“It’s a bitter sweet symphony…
These lyrics came to mind as I tried to summarize the thoughts that ran through my brain from about 8:15 to 8:30 this evening.
I’ll do my best to summarize how it went.
I landed on Sunday at my fourth and final Workaway experience of the journey. I’m working at Hotel Vino Bello, a bed and breakfast in Santa Cruz, in the Colchagua Valley, the heart of the wine region of Chile. I arrived just as the sun was setting over the Cordillera de la Costa, casting its light across a valley of vineyards and the mountains to the east, where the moon was rising. It was a magical time of day. Immediately, I felt like I had landed Sonoma, California – except they speak Spanish here. Oh wait…
I’m definitely “easing” into the job as the hotel has been empty my first two days but there will be a full house this weekend (12 people in 6 rooms), just in time for Vendimia – the Wine Harvest Festival in the Colchagua Valley. Another wine festival! I sure no how to pick ‘em!
So far, all events of my daily life in Santa Cruz happen within a distance of 45 minutes by walking. At the center is the Workaway volunteer house. There are 6 of us living here for now. My roommate for a few more days is Lis who will be heading back to Holland at the end of the week. Adam from Toronto will be moving out as he has found more permanent work in town and will no longer be a volunteer. Alex from France, an aspiring sommelier has inspired what sounds like some enjoyable wine tastings in the house. And then MaJo (Maria Jose) from Monterey, Mexico and Josh from New Jersey whom are a couple round out the house. I hope to get to know each of them better but considering they are all working restaurant hours (at Vino Bello, the restaurant) – until 11:30/midnight and I could be working breakfast hours – we may be more like “two ships.”
In the morning, I go to the center of town, about 15 minutes to the south from the Workaway house, where I have crashed Lis’ morning ritual of coffee at Café a la Mane. We’ve had some great chats the last few days about hopes and dreams. Then it seems to be about time for lunch. The volunteers eat two meals a day at the restaurant, about 15 minutes to the north of the volunteer house. A plate of food awaits us at the restaurant at 12:30 each day, to eat with the rest of the staff at the restaurant. I have lots of names to learn but am especially motivated as I just finished the chapter on the importance of remembering people’s names in the classic “How to Win Friends and Influence People.” Then I’ve spent the last few afternoons at the hotel doing a little training and reading up on the vineyards in the area so I can sound a little knowledgeable when guests inquire. And then it’s back to the restaurant for a sandwich at 7:30.
This brings me to what will easily become the best part of my day.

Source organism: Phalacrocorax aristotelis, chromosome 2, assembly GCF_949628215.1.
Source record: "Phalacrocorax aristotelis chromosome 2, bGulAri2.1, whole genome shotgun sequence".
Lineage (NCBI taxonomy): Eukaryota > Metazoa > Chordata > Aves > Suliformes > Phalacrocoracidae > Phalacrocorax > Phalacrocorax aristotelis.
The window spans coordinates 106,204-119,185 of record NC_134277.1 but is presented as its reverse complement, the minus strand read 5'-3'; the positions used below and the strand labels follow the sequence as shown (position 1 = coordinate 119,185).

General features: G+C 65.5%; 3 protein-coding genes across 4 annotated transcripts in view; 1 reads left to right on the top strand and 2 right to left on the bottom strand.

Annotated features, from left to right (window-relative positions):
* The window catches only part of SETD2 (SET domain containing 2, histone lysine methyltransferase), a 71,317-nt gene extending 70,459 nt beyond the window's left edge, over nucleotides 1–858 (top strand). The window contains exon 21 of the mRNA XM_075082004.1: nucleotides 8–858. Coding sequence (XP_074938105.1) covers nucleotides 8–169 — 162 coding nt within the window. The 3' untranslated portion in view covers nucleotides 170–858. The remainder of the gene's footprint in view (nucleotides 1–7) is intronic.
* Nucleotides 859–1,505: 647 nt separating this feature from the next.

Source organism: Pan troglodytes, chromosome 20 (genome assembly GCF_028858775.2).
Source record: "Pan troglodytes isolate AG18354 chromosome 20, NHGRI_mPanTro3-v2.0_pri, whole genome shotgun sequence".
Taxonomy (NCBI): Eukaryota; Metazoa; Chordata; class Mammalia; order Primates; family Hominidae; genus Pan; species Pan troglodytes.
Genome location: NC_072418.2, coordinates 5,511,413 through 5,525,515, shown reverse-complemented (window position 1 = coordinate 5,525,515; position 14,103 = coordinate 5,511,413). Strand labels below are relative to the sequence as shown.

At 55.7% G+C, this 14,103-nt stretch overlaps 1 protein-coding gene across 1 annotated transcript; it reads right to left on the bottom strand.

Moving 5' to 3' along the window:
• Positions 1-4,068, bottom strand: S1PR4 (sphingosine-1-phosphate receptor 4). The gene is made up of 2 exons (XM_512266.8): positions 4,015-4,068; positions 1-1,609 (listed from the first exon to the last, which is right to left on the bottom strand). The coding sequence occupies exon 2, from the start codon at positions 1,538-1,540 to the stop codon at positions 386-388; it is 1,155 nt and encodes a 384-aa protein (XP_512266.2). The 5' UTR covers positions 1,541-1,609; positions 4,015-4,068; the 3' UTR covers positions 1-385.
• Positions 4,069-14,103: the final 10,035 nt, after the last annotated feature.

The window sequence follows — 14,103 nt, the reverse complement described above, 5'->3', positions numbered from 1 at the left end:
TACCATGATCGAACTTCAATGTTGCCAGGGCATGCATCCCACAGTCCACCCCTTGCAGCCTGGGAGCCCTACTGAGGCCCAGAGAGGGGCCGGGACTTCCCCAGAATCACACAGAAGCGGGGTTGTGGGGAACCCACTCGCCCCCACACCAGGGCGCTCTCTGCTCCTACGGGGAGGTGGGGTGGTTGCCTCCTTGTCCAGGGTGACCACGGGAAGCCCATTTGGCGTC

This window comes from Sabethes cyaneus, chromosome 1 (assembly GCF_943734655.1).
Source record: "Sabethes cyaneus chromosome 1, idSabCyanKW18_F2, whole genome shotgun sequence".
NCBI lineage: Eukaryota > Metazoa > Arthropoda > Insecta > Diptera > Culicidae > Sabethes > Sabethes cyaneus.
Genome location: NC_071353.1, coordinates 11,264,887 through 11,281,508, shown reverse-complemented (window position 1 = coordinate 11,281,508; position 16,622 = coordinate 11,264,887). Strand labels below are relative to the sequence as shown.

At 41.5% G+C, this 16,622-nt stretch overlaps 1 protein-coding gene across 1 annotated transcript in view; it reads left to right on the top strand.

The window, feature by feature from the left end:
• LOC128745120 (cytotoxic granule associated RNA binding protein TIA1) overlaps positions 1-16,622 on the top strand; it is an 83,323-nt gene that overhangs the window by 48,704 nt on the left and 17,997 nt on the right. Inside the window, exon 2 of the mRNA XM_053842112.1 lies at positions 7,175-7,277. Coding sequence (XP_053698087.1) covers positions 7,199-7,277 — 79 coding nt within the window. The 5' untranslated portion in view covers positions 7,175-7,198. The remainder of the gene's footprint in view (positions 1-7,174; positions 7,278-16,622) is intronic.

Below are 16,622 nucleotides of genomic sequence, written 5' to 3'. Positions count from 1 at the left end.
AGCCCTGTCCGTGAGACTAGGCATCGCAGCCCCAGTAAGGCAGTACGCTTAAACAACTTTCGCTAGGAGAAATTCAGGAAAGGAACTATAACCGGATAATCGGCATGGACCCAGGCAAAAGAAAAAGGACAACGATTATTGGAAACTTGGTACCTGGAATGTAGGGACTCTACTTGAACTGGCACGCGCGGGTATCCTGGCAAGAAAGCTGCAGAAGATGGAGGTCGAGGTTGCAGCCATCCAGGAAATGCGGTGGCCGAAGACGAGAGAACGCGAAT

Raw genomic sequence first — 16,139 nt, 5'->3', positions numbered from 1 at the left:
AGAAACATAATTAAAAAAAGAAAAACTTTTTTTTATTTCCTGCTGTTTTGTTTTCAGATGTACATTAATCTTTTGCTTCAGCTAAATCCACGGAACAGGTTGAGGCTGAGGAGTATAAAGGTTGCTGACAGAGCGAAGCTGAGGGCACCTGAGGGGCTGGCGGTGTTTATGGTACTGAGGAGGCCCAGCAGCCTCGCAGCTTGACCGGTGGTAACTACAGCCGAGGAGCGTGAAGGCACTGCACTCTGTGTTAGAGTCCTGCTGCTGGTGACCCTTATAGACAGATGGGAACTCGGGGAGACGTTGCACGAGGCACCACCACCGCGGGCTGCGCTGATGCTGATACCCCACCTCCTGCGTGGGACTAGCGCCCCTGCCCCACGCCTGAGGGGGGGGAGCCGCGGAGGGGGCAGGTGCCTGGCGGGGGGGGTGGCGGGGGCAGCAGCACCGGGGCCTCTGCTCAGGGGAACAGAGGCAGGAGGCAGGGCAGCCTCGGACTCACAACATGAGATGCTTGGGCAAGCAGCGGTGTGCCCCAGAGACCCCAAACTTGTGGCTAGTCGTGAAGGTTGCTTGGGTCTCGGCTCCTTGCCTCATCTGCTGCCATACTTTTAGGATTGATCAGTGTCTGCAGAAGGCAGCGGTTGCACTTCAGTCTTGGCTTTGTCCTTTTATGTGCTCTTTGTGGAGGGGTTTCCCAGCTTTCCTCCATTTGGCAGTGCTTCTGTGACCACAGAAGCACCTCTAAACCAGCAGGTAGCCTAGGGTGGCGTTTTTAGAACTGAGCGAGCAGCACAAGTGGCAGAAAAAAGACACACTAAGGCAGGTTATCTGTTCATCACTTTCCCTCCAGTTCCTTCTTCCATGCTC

To get from the hotel to the restaurant, I have to take a 15 minute stroll through the vineyard, at dusk. Today as I looked up at the glowing mountains, faintly in the distance I could make out the snow-capped Andes and what we call “alpenglow” on them. I think I uttered something like “No stinking way!” And then I noticed a tear forming at the corner of my eye. Seriously? Is this my life right now? So grateful!
And a second later everything changed as my thoughts turned to one of my dearest friends in life.
I met Mindi at Freshman Orientation at Taylor University during the summer of 1999. We were roommates for one night and that was the beginning of our friendship. Both of us landed in Colorado in 2003. After a year teaching at Eagle Valley with me, she moved her life to Colorado Springs to be near to her then boyfriend, now husband Jordan. Since then, we’ve spent several of the past Memorial Day weekends together and moments in between. Like several of my girl friends who are married to awesome guys, I never feel like a third wheel with them, but more like I have another brother who is looking out for me. Mindi and Jordan have 3 beautiful boys. The oldest two, Bear and Brody, I’ve been blessed to snuggle early in their lives. But I’m anxiously awaiting meeting baby Blake who was born in December.
Last Wednesday I got a text from Mins to pray as Brody was having some strange symptoms with swelling on his neck and they were at the doctor’s getting tests done. By Thursday evening I got another text. “He has cancer – a bad one. Anaplastic Lymphoma.”
Brody is 2 ½ years old.
From early on, Brody has been a super independent little man. I know that Mindi and Jordan have faith that with his determination, along with the doctor’s expertise and the Lord’s provision, their little man is going to conquer this illness.
I know that we all know too many Caring Bridge stories, as even one is too many. But if you want to know more about “Brody the Brave” and his story, here is his site – www.caringbridge.org/visit/brodylinscombe
Mins has continually asked for prayers for healing of Brody as well as “the Father’s love comforting” Bear and Blake as Mindi and Jordan are spending most of their time with Brody.
And so, my walk through the vineyard was both bitter and sweet. That one tear gathering at the corner of my eye out of sheer joy turned the next instant into holding back of flood of tears out of utter sadness for my sweet friend and her little man. It’s crazy how life can be that way.
Why? I do not know. But one thing I do know. We have a God who knows and sometimes that is all we have to know. I’m thankful for the faith that Mindi and Jordan and their families all have. It’s a faith that sustains us and binds us together. As one of Min’s friends reminded readers, it’s a faith that gives us strength for today and hope for tomorrow.
Pray for Brody.